Concussion awareness and prevention
Mayo Neurologists advance safe play
A sudden stop, a blow to the body or a sharp twist of the head may make an athlete feel momentarily dazed, dizzy or nauseated. Unfortunately, an athlete sometimes plays through these symptoms or returns to play shortly after a break. Yet, days and months later, the same athlete could be plagued by headaches, difficulty concentrating and mood swings: indications that the athlete experienced a brain injury or concussion.
Concussions are difficult to diagnose
"Concussions can result in a variety of different symptoms which can accumulate over the hours or days after the hit. Initially, there is a temptation to dismiss early and mild symptoms as simply the result of getting one's bell rung," says David Dodick, M.D., Mayo Clinic neurologist and President of the American Headache Society. Most sports-related concussions are never diagnosed because athletes may not recognize or report the symptoms of concussion. "The optimal approach is a rapid assessment by a trained health care provider followed by a comprehensive evaluation by a multidisciplinary team of health professionals."
Mayo Clinic motivated to make a difference
Health professionals can better assess concussions by comparing baseline and after-injury cognitive concussion testing measures that show how the brain was working before and how it works after a concussive brain injury. This testing is mandated for professional and college athletes but not for younger athletes participating in school or club sports.
Children, adolescents and female athletes appear to be at a higher risk for concussions and may require more time to recover. That is why Mayo Clinic in Arizona was motivated to advocate for young athletes and more actively spread awareness about concussion prevention and diagnosis.
Free, baseline cognitive concussion testing
Due to the generosity of Mayo Clinic benefactors John and Mary Karalis, whose son, Ted, suffered a brain injury, Mayo Clinic in Arizona offered free, baseline cognitive concussion testing to student athletes age 12 and older. Athletes can receive vouchers from Mayo Clinic to complete a Computerized Cognitive Assessment Tool at no cost. They can then share the results with athletic trainers, coaches and the health care providers of their choice. More than 30,000 vouchers were distributed in 2011.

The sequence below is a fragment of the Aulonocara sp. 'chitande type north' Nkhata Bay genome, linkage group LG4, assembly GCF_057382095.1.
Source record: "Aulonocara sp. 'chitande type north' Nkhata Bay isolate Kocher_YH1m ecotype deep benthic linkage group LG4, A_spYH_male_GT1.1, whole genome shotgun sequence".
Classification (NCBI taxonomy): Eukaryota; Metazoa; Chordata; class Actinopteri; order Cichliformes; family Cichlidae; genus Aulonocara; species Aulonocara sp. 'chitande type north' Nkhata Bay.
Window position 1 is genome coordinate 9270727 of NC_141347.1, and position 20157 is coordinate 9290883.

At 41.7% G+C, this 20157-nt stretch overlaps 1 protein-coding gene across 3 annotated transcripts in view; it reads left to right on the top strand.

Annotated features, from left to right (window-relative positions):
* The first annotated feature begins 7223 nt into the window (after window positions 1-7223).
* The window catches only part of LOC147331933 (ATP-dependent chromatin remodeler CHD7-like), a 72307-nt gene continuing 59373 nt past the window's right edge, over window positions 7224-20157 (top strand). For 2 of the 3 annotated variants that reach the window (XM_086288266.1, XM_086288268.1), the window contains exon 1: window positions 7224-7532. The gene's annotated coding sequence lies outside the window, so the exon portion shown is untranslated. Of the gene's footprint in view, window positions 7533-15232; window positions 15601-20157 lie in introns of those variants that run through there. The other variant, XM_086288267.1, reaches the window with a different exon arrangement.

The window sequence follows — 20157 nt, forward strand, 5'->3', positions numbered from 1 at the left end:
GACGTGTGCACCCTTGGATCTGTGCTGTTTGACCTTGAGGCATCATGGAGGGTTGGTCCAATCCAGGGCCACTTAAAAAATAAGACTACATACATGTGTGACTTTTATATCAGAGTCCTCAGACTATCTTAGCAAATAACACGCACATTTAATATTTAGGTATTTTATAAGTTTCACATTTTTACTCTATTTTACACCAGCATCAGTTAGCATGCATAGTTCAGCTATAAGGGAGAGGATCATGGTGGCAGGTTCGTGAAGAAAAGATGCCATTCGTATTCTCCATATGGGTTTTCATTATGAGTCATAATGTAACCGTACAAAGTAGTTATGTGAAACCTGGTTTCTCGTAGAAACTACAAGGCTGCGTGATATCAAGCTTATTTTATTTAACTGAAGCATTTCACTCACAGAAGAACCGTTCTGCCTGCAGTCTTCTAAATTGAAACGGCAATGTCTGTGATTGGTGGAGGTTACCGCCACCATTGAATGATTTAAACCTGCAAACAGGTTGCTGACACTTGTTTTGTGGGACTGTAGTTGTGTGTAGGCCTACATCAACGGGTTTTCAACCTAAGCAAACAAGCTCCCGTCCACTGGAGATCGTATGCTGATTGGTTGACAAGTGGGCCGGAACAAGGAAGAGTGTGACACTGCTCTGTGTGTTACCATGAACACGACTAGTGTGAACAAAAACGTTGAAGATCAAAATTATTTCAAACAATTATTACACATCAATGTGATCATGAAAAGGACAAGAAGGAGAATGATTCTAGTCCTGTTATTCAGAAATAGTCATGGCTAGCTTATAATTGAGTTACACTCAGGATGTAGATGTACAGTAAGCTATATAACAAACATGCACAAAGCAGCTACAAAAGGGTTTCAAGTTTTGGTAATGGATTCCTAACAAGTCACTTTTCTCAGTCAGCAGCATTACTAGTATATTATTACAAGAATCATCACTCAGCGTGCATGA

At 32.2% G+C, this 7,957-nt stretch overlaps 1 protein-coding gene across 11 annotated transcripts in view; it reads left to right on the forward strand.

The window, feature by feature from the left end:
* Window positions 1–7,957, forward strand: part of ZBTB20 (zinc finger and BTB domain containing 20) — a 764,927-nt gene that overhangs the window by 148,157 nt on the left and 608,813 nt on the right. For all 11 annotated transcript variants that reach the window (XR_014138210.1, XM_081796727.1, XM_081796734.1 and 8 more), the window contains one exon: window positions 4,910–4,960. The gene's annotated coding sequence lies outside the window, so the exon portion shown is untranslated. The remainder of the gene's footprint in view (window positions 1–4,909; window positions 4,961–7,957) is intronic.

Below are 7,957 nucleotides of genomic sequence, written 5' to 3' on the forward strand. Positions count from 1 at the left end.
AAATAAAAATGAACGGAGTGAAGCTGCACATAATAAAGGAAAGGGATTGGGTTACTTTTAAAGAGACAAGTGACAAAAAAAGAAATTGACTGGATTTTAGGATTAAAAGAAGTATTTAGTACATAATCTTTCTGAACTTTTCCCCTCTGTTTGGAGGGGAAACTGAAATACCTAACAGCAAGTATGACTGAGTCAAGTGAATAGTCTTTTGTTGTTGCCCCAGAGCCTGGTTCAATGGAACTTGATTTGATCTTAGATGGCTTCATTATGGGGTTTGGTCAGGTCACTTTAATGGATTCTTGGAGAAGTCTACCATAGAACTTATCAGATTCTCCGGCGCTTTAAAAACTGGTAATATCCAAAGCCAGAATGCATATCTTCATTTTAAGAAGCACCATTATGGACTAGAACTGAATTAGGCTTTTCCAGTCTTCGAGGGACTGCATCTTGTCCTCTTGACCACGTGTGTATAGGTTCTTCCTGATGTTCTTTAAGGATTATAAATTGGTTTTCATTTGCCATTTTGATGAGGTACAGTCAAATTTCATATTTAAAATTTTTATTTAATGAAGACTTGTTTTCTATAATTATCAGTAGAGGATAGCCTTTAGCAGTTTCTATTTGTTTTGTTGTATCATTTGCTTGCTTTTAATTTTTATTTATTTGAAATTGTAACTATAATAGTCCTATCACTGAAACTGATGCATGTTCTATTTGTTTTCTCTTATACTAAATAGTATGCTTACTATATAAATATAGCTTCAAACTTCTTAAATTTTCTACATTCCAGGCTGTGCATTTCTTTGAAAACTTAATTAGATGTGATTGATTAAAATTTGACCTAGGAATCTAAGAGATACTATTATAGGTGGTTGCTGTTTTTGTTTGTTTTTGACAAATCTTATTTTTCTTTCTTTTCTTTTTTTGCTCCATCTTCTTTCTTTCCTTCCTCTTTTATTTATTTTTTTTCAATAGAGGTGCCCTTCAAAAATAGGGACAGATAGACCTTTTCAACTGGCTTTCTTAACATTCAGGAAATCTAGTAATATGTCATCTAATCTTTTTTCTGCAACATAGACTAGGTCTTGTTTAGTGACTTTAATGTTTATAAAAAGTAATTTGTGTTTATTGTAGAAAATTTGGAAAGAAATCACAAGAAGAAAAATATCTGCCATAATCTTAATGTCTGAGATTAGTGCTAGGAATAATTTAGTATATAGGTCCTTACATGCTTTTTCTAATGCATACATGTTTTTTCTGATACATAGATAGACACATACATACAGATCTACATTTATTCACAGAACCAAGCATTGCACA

Stricter guidelines for play
Eliminating head checks and fighting from all levels of hockey and other guidelines for safer play could help prevent some concussions, so Mayo Clinic physicians met with officials from the National Hockey League, the American College of Sports Medicine and others to advocated stricter guidelines.
The American Academy of Neurology has recommended that not only should a certified athletic trainer be present at all sporting events and practices where athletes are at risk for concussion, but that following a concussion, an athlete should return to participation only after evaluation by a neurologist or physician with proper training. The National Basketball Association has recently adopted this guideline.
Arizona Concussion Summit
Because of a generous donation from benefactors John and Mary Karalis, Mayo Clinic hosted the first Arizona Concussion Summit in 2011. Coaches, athletic directors, trainers, medical professionals and others concerned about concussion issues attended. Topics included recognizing concussion signs and symptoms, learning about changes in brain function that occur after concussions, understanding the vulnerabilities of developing brains, ensuring the proper evaluation and management of concussed athletes, and understanding the role of baseline and after-injury testing in helping health care providers make return-to-activity decisions.
Spreading awareness to youth hockey players
Neurologists from Mayo Clinic are spreading the word to young athletes, parents, coaches and trainers about safe play and avoiding concussions. To help capture the attention of Phoenix-area youth hockey league participants, Mayo Clinic gave away more than 300 Coyotes tickets.